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D John I. 1–18.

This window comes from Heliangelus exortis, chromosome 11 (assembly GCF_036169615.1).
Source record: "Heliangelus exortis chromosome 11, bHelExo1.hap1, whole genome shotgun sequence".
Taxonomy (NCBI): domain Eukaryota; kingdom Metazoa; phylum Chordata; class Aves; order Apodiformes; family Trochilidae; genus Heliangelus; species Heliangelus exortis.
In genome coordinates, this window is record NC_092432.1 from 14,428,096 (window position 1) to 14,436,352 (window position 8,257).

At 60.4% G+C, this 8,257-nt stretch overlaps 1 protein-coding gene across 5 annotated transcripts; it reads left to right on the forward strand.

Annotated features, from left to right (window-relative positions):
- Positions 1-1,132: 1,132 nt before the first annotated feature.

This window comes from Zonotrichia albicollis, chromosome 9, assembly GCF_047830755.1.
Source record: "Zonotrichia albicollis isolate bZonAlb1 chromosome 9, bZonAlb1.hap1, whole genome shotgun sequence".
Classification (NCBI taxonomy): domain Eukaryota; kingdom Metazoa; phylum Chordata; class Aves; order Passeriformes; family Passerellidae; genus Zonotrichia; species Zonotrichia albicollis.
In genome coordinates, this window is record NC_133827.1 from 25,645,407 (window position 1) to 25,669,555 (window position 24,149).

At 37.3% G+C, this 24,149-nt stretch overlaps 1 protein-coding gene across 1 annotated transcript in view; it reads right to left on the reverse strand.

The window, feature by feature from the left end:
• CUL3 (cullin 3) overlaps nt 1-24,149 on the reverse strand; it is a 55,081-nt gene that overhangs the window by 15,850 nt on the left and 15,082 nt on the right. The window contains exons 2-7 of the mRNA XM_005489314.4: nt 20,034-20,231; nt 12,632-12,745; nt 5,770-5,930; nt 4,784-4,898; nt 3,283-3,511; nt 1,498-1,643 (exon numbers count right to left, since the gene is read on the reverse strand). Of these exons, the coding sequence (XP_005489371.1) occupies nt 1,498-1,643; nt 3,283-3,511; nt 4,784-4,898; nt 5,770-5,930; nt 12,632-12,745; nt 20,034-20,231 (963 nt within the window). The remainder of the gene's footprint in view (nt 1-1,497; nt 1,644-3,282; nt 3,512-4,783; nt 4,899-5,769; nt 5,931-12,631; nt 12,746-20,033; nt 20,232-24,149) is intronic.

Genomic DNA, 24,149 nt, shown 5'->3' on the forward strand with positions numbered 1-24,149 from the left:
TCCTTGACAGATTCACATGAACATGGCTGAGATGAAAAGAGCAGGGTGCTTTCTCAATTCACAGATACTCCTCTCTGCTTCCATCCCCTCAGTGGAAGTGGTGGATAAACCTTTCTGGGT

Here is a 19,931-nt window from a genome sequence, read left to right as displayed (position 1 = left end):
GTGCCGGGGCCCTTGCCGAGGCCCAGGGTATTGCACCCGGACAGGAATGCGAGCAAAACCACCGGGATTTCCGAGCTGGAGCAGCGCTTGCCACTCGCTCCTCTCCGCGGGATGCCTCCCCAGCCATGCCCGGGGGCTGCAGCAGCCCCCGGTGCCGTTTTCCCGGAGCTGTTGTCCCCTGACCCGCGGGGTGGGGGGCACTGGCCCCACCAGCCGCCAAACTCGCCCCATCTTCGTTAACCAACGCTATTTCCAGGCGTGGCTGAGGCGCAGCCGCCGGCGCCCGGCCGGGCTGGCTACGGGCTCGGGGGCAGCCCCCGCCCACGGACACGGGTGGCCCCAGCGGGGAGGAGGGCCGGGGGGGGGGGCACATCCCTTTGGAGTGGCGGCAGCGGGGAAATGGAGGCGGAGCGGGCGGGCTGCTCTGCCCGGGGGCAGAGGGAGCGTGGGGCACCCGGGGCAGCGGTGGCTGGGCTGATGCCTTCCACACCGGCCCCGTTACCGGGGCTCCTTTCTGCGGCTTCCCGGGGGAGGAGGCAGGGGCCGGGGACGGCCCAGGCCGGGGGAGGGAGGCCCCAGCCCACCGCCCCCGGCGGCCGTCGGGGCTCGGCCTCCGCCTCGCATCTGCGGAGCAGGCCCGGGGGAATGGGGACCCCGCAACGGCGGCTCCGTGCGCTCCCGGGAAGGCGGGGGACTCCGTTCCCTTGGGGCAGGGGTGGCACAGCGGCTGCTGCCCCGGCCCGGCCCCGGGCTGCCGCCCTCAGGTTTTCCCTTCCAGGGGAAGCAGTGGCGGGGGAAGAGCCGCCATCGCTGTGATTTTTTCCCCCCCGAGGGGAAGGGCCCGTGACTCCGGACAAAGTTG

d 1 In the beginning was the Word [a title for Jesus peculiar to the apostle John], and the Word was with God [not going before nor coming after God, but with Him at the beginning], and the Word was God. [Not more, not less.] 2 The same was in the beginning with God. 3 All things were made through him [the New Testament often speaks of Christ as the Creator—see ver. 10; I. Cor. viii. 6; Col. i. 13, 17; Heb. i. 2]; and without him was not anything made that hath been made. [This shows that Jesus himself is not a creature.] 4 In his was life [As in the Father (chap. v. 26 ). As this life animates the living, so can it reanimate the dead—John xi. 25]; and the life was the light of men. [The life of Jesus is the light of men, because from that life we get our intellect and understanding, and because that life formed and governs the creation around us by which we become enlightened as to the existence and power of God—Rom. i. 18–21; Acts xiv. 16, 17.] 5 And the light shineth in the darkness [an ignorant, benighted world]; and the darkness apprehended it not. [Did not receive or admit it. Jesus, the Light of the world, was despised and rejected by men.] 6 There was a man sent from God, whose name was John. 7 The same came for witness, that he might bear witness of the light. [that he might tell men that Jesus was the Messiah], that all [who heard his testimony] might believe [in Jesus] through him. 8 He was not the light [“He was the lamp that burneth and shineth” ( chap. v. 35); but not the Sun of righteousness— 3 Mal. iv. 2], but came that he might bear witness of the light. 9 There was the true light [as opposed to the imperfect, incomplete, and transitory lights], even the light which lighteth every man [all men are enlightened in some degree and enlightened of Christ: some by nature, some by conscience, and some by Bible revelation], coming into the world. 10 He was in the world. [invisibly present, renewing and sustaining his creation], and the world was made through him, and the world knew him not. [Though it might and should have known him—Rom. i. 18–21; Acts xiv. 16, 17.] 11 He came [visibly in the flesh] unto his own [his own land or possessions—Hos. ix. 3; Jer. ii. 7; Zech. ii. 12], and they that were his own [the children of Israel—Ex. xix. 5; Deut. vii. 6; xiv. 2] received him not. 12 But as many as received him [whether Jew or Gentile], to them gave he the right to become children of God [comp. Rom. iii. 14–17; Gal. iii. 26; iv. 6, 7; I. John iii. 1, 2], even to them that believe on his name: 13 who were born, not of blood [descent from Abraham, David or any other godly person does not make a man a child of God—Luke iii. 8; Matt. iii. 9; ch. viii. 39, 40; Gal. iii. 6, 7, 29], nor of the will of the flesh [the efforts and exertions of our own human hearts and natures may reform, but can not regenerate, the life—ch. iii. 6], nor of the will of man [we are not begotten of God by the acts and deeds of our fellow-men, however much they may aid us in leading right lives], but of God. [ Ch. iii. 5; I. John iv. 7; v. 1.] 14 And the Word became flesh [by being born in Bethlehem of the Virgin Mary], and dwelt among us, (and we beheld his glory [in his miracles, and especially in his transfiguration—ch. ii. 11; II. Pet. i. 16–18], glory as of the only begotten from the Father) [such glory as was suitable to the Son of God], full of grace and truth. [The glory of Christ was not in pomp and worldly grandeur, but in the holiness, grace, and truth of his daily life.] 15 John [the Baptist] beareth witness of him [the words of John the Baptist still witness to unbelieving Jews and Gentiles], and crieth, 4 saying, This was he of whom I said [John had preached about Jesus before Jesus appeared; he now points to Jesus as the one about whom he had preached] , He that cometh after me [He for whom I as a forerunner have prepared the way—Matt. iii. 3] is become before me [is worthy of more honor and reverence than am I] : for he was before me. [Though born into the world six months later than John, Jesus, as the Word, had existed from eternity. (In verse 16 the words are the apostle John's, and not John the Baptist's.)] 16 For of his fulness [Jesus was full of grace and truth—and all the attributes of God—Eph. i. 23; iii. 19; iv. 13; Col. i. 19; ii. 9] we all received [by union with him all his perfection and righteousness became ours—Phil. i. 10, 11; iii. 8, 9; I. Cor. i. 30], and grace for grace. [This may mean that we receive a grace kindred to or like each several grace that is in Christ (Rom. viii. 29; xii. 2; Eph. iv. 11–13). But it more probably means fullness of grace, or fresh grace daily added to the grace already bestowed.] 17 For the law [the Old Dispensation with its condemnation (Rom. iii. 20; Gal. ii. 21) and its types and shadows—Col. ii. 16, 17; Heb. viii. 4, 5; x. 1] was given through Moses [by angels at Mt. Sinai—Heb. ii. 2]; grace and truth [the New Dispensation with its justification (Rom. iii. 21–26) and its realities— Heb. ix. 1–15] came through Jesus Christ. [Heb. i. 1, 2; ii. 3.] 18 No man hath seen God at any time [I. John iv. 12, 20; ch. i. 18; I. Tim. vi. 16]; the only begotten Son [the word “only begotten” indicates that none other bears with Christ a like relationship to God], who is in the bosom of the Father [who bears the closest and tenderest relationship and fellowship as to the Father] , he hath declared him. [Ch. iii. 2; ch. xv. 9; Col. i. 15.] 5
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